An Ever Source of Confusion
Tariffville Gorge, East Granby
The Eversource Land Trust is one of those entities that sort of exists on the fringes of CTMQ-land. It’s real, and it’s exactly what it sounds like: the massive utility company puts some land here and there into trust. Then they pretend they are these wonderful stewards of the environment for doing so.
In truth, most of these lands are not able to be developed and/or exist merely to allow for power line cuts. There are a bunch around the state and some are actually worth your time to explore.
Tariffville Gorge is one such place – and for multiple reasons. The most obvious would be to simply enjoy the rapids along the Farmington River from the various trails at the end of Tunxis Avenue.
This is a whitewater kayaking hotspot – one of the hottest in the entire state. There are often competitions here and when there’s not, you’re likely to find someone out in the rapids training or just having fun. It’s also a very popular fishing area as well and is additionally, a rather pretty place at which to just to sit and stare.
The heart of Eversource’s 535-acre Tariffville Gorge properties in Bloomfield and East Granby is a scenic gorge bisected by the Farmington River. The Farmington River is one of Connecticut’s premier trout streams.
Strong rapids are frequently visible in this area. The property also has wooded portions managed for wildlife habitat and forest health. Some of this forestland stretches to Talcott Mountain, and connects with several Town open space properties.
Extensive fishing, hiking, and canoeing/kayaking opportunities abound in the Tariffville Gorge area. The gorge and adjacent lands are crossed by an electric transmission line corridor. The Spoonville Dam once produced hydroelectric power, but was destroyed by extreme flooding in 1955, has been fully dismantled.
In addition to Tariffville Gorge, other nearby open space properties includes a portion of Talcott Mountain State Park, Penwood State Park and Wilcox Park (Town of Bloomfield). Cowles Park (Town of East Granby) borders the northern portion of Eversource’s property.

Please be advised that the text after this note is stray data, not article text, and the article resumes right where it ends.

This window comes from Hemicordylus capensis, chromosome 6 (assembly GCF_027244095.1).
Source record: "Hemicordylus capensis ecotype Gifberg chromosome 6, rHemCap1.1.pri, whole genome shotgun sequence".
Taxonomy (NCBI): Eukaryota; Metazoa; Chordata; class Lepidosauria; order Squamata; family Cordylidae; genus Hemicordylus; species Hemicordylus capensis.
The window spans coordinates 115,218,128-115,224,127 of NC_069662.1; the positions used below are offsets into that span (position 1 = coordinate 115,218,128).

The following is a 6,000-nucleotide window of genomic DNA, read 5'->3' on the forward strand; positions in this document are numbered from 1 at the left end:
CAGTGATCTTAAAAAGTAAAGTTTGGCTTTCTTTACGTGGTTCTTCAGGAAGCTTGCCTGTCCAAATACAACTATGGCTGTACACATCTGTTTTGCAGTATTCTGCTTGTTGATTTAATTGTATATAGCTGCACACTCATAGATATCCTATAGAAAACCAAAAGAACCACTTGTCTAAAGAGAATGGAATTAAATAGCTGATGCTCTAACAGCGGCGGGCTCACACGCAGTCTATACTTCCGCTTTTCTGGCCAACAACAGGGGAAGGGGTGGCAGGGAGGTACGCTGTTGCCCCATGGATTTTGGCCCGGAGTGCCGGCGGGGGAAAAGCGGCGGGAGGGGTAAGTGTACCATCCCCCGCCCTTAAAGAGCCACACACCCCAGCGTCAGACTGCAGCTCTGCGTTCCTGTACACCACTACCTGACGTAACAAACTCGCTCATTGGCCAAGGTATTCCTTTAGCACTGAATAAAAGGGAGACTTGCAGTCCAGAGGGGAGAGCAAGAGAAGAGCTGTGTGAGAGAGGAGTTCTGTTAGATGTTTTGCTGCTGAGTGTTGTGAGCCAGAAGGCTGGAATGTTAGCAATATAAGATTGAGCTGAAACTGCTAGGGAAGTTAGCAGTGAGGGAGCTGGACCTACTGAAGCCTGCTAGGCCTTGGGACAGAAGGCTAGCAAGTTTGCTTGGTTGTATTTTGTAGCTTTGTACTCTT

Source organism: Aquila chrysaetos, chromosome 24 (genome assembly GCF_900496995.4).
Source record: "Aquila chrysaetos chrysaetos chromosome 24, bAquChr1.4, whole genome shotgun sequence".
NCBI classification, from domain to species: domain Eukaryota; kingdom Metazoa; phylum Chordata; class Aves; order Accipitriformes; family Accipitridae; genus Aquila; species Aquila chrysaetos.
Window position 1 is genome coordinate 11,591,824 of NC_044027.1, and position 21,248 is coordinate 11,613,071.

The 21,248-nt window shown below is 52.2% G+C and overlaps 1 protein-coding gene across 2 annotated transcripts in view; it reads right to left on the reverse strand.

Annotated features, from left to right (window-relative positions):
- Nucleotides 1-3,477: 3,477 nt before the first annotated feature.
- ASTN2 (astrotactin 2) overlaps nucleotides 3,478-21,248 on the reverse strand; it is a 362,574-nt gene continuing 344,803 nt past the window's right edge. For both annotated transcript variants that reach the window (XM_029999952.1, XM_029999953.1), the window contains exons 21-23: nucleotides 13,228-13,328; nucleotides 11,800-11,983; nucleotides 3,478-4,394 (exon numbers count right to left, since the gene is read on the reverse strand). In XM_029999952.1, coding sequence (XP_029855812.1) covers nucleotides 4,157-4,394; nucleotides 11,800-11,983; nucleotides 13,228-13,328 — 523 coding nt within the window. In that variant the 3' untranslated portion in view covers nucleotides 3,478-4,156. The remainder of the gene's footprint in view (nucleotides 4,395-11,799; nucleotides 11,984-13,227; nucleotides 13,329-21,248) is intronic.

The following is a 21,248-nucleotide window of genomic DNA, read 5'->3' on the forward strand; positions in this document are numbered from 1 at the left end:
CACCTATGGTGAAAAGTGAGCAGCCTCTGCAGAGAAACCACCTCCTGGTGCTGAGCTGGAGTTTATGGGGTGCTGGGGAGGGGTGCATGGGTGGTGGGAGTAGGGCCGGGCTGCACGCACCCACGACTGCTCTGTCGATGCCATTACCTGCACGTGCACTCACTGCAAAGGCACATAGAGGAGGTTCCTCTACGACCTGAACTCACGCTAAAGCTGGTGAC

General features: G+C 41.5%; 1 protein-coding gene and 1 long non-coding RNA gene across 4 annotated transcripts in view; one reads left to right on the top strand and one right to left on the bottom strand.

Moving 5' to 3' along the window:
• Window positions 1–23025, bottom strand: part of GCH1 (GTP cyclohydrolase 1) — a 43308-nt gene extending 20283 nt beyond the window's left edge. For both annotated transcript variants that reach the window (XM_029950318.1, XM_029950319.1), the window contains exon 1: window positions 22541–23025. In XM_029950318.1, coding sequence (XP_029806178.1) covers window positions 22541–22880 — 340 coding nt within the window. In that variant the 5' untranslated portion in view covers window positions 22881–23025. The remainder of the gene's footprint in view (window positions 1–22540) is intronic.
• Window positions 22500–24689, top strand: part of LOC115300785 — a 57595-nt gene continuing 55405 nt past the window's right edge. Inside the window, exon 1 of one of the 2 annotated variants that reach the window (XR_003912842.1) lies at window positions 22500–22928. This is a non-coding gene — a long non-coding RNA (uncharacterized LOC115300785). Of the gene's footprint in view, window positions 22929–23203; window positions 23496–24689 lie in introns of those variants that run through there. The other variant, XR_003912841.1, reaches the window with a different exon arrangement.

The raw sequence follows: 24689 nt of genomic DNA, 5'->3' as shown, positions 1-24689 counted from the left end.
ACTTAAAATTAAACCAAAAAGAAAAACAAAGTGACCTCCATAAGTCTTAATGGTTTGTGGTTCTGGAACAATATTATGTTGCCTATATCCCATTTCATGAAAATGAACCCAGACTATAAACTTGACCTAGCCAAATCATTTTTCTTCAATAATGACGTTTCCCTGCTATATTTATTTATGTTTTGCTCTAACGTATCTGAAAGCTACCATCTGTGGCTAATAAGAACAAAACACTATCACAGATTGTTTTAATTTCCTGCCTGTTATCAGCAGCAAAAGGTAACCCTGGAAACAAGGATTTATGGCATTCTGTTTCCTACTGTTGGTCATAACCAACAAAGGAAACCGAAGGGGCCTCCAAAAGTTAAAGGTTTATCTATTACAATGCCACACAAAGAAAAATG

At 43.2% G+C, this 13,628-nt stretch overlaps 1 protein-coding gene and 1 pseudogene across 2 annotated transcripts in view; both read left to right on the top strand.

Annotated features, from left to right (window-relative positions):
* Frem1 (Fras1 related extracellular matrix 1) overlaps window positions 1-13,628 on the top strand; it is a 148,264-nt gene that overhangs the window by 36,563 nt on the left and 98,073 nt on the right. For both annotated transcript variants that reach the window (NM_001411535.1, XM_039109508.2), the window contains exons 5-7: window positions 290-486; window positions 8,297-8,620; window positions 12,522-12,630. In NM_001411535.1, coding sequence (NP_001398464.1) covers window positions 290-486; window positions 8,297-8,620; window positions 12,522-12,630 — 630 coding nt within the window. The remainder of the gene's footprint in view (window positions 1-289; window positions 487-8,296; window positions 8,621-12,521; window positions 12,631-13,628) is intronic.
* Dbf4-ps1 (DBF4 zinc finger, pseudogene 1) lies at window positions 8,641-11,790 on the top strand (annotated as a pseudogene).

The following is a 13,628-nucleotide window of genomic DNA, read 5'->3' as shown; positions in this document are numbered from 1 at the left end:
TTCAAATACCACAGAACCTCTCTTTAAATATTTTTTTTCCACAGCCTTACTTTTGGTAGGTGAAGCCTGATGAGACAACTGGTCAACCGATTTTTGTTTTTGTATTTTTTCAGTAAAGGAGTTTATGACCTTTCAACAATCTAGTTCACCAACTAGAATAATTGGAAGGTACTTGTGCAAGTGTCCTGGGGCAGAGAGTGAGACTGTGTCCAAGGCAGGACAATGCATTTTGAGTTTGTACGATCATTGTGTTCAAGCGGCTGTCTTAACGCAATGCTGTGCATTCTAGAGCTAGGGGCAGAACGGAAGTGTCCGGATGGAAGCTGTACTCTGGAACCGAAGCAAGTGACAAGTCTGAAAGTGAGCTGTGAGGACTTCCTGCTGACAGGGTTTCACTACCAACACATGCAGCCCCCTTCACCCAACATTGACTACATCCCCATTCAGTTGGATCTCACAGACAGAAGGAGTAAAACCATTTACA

Together, this large protected area provides extensive natural and cultural resources and varied recreational opportunities.
The key (for me) to the above Eversource blurb is how this property connects to so many others. We can ignore the small bit of their land on the Bloomfield/Simsbury side of the river, as there’s not much to it. But over on the East Granby side, one can make a really cool hike or mountain bike afternoon of its trails.
Mild correction though – Cowles Park borders the ELT property to the east, not the north. But to be fair, this can be a very confusing area. Fortunately, mountain bikers have done a great job accurately mapping the trails around here, and it will help us get our bearings:
I added the red boundary line (approximate) of the pertinent Eversource Land Trust land. Their purple trail is the CFPA’s Metacomet Trail, which travels the spine of the Metacomet ridge from south to north. Don’t ride your bike on the Metacomet please.
As you can see, one can access the ELT property from the Metacomet or East Granby’s Cowles Park (the mess of trails on the right side of the map above). Or, you can simply park along or at the end of Tunxis Avenue. I’m telling you all of this because this is a really pretty – and pretty confusing – area and as you now know, you can hike to some of north central Connecticut’s sweetest views.
At the dead-end, there’s a trail that heads up the river north for a while. This exists mostly for kayak & canoe portage more than anything else. A fainter trail splits off and heads away from the water, but quickly comes to a large, steep scree field. I quickly decided that didn’t look too fun and headed down towards the river. (Had I continued, I’d eventually have reached the Metacomet, but… why?)
I followed the river back towards the road at which point I explored more trails between the road and the river. I just read a post from my blogging/hiking friend Sarah, wherein she took her relatives on a bushwhack scramble along the river from the Metacomet! Well done!
As for me, I moved my car down Tunxis Avenue and poked around some more trails near the river before parking again at an Eversource power line access road. I’m not sure why I felt this necessary – that is, who cares to walk every inch of Eversource Land Trust land? Eh, I had some time and felt like walking straight uphill for some reason.
Remember, this is a “gorge” – a Connecticut gorge anyway – so, yeah, it was pretty steep reaching the ridge from the river. Once up there, I found the trail that cuts across the power line going to Cowles and to the mountain bike trails on what I believe is ELT property. I walked a bunch of the mountain bike trails (I believe these are all built and maintained by New England Mountain Bike Association) and was impressed with how “nice” some were.
There are berms and nice lines through the woods. It looked like a really fun place to ride and with lots of options and places to go, it must be one of the best spots in the area.
Eversource Land Trust
CTMQ’s Eversource Land Trust Trails
Tom Pinney saysSeptember 3, 2020 at 9:39 am
I grew up on Wynding Hills Rd and explored this area extensively around the Metacomet Trail, the gorge and what’s now Cowles Park. Exploring the river was really bobbing down the rapids in shorts and sneakers. Thanks for documenting! Everyone used to call what was left of the dam before it was removed the “aircraft carrier”.